Custom Search
January 23rd, 2014
Natural Gas Transforms Metropolitan Bus Systems
By Dale Roethlisberger

The production of Natural Gas in the U.S. has surpassed all previous records and is an economic boom in its own right. On the other hand, this increased supply of natural gas has changed metropolitan bus transportation systems even more. It is rare to see a bus in most major cities these days that does not tout that it runs on ‘clean’ natural gas.

There are a number of reasons this transformation has taken place over a handful of recent years. First, current gas production techniques have radically changed the amount of natural gas available. Furthermore, with such abundance, the price has decreased greatly making natural gas more economical.

Read the rest of this entry »

October 21st, 2010
Electric Bus Possibilities Abound With New Fuel Cells
By Dale Roethlisberger

Bloom Energy is moving towards full market availability from their research and development stage and trial product with select customers for its fuel cell technology. While their fuel cell products appear to be for commercial buildings in the start-up phase, the technology itself doesn’t appear to have any engineering barrier to deployment in a transportation environment. Their product uses a wide range of fuel types and has low emission by-products.

Applying these fuel cells to a bus, with its larger form factor should be possible with a minimum of engineering and design. Early adoption of this technology, while expensive at first, would accelerate the market affordability as production ramps up.

August 11th, 2009
The Hybrid Bus Is Finally Here
By Dale Roethlisberger

A handful of bus manufacturers are now selling or taking orders to deliver hybrid buses during this and next years model cycle. There have been some ‘experimental’ or ‘demonstration’ hybrid buses available for a few years now, but the 2009 and 2010 model years appear to be the time when full production models become part of the mix. For a variety of reasons, the ability of the manufacturers to ramp up hybrid bus production has been hampered by competing fuel technologies, such as natural gas fuel, or limitations in the fuel/electric/battery technology to achieve better mileage characteristics. When you add in the new technology increase in base cost to bring such a vehicle to market, the hybrid bus has previously been just beyond the normal budget for municipalities and bus fleet operators. New pricing and lifetime operating expenses are now much more economically viable. When future supply of petroleum resources indicate an ever upward spiral in fuel costs, it is highly likely that the hybrid bus will gain a significant share of future bus sales.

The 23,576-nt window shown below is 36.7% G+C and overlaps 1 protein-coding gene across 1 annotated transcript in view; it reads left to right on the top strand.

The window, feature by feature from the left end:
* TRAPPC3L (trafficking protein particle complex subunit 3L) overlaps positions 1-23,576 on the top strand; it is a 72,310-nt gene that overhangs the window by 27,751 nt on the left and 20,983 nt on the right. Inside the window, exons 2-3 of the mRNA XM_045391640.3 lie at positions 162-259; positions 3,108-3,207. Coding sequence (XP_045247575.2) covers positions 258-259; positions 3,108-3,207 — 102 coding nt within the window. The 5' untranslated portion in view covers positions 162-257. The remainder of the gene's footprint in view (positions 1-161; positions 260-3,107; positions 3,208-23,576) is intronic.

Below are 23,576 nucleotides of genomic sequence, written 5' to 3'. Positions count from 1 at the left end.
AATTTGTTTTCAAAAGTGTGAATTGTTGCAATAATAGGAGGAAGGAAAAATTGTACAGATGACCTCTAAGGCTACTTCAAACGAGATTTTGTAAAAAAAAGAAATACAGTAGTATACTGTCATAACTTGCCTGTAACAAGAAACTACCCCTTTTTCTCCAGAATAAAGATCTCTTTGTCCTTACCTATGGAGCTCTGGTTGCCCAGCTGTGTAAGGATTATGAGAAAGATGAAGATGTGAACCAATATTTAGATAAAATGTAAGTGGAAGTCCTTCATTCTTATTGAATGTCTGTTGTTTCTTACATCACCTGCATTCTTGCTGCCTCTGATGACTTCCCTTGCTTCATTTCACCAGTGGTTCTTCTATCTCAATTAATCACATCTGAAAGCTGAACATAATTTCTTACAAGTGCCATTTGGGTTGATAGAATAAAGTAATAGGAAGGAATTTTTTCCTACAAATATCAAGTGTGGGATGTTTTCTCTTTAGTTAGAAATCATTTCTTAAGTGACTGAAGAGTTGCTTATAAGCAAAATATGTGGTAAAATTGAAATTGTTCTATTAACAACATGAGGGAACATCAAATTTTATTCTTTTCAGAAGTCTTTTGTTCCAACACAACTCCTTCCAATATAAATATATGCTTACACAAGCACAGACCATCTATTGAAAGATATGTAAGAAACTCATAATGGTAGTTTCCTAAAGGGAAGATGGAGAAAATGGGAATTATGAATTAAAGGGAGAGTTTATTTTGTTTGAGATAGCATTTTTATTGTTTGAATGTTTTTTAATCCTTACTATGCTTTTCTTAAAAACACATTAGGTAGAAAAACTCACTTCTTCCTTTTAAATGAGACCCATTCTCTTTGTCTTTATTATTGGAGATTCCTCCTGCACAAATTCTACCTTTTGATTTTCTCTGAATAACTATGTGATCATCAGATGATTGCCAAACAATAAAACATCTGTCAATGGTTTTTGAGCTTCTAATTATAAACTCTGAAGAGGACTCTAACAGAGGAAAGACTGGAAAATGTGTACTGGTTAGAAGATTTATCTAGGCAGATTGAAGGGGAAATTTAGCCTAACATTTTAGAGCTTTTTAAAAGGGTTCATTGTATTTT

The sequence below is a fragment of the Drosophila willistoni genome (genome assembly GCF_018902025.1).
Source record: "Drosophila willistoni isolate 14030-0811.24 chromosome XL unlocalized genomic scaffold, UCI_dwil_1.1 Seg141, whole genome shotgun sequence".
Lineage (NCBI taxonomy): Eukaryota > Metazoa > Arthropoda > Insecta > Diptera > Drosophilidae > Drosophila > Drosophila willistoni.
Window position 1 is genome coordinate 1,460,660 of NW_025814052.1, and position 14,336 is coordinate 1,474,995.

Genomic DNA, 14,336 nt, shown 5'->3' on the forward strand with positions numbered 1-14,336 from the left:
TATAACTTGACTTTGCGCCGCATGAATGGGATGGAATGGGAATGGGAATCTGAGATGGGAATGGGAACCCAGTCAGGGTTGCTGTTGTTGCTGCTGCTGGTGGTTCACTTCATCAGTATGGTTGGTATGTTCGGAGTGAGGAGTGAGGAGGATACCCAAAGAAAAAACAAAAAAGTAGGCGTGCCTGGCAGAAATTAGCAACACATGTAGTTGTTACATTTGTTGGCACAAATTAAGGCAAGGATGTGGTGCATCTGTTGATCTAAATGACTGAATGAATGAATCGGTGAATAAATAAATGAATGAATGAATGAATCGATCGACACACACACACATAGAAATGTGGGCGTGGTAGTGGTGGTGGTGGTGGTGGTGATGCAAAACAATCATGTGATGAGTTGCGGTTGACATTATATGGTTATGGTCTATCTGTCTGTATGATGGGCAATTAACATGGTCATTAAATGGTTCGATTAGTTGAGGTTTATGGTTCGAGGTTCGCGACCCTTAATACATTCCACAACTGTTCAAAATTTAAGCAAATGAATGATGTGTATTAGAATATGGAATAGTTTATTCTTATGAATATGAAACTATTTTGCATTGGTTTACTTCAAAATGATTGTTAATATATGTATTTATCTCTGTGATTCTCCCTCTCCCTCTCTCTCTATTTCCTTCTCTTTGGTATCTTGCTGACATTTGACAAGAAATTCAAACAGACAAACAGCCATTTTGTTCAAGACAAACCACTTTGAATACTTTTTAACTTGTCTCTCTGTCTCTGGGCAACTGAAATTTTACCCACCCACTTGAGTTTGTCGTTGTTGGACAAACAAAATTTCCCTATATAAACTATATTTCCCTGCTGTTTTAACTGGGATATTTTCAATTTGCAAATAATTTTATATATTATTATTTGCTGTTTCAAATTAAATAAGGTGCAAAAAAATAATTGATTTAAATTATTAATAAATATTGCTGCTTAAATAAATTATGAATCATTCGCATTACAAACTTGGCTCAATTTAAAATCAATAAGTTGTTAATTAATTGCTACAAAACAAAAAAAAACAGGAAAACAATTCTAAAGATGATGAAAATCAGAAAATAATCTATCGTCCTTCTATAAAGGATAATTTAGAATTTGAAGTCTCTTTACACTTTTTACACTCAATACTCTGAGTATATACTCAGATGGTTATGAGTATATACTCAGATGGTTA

Read the rest of this entry »

February 16th, 2009
Pickens Plan Has It Right About Buses
By Dale Roethlisberger

We are well aware that T Boone Pickens is primarily interested in selling some of his huge holdings of natural gas. Aside from that, he is correct in pointing out that America does have a large supply of domestically produced natural gas. Furthermore, that natural gas when liquefied is a cleaner fuel when used to power internal combustion engines and is generally cheaper than petroleum based fuels. In addition, it is relatively straightforward and not prohibitively expensive to convert many types of vehicles to use liquefied natural gas as their fuel source. In fact, in most major metropolitan areas one does see numerous vehicles including buses, utility trucks, and even taxicabs that indicate they are operating on ‘clean’ natural gas technology.

Read the rest of this entry »

March 19th, 2008
Is There A Mini Bus In Your Future
By Jeffrey Goodman

With gas prices expected to near four dollars a gallon by the early summer, many Americans will be turning to mass transportation to get around town without emptying their wallets. In major cities with high population densities, commuters have a whole range of options, but in the suburbs – a built environment designed around private automobile usage – the pickings may be slimmer, even non-existent.  Perhaps the combi, a little-known transportation system from the developing world, could change the way suburbanites travel through their space.

While the combi itself is nothing to write home about – just a large ten passenger van with a driver and a cobrador, or conductor – the way combis are organized make them perfect for navigating the sprawling world of the suburbs. Though they follow set routes like traditional buses, combis lack specific stops, picking up and dropping off passengers at any point along their route. Because of their smaller size, a combi could go where larger buses would not be welcome, such as in housing developments and big-box parking lots. This increased flexibility could allow a combi line to be more responsive to where riders actually travel than the bureaucracy-minded municipal systems.

In a country where car ownership has long been equated with economic success, many people will have to overcome their transportation bias and get on board the bus to the future.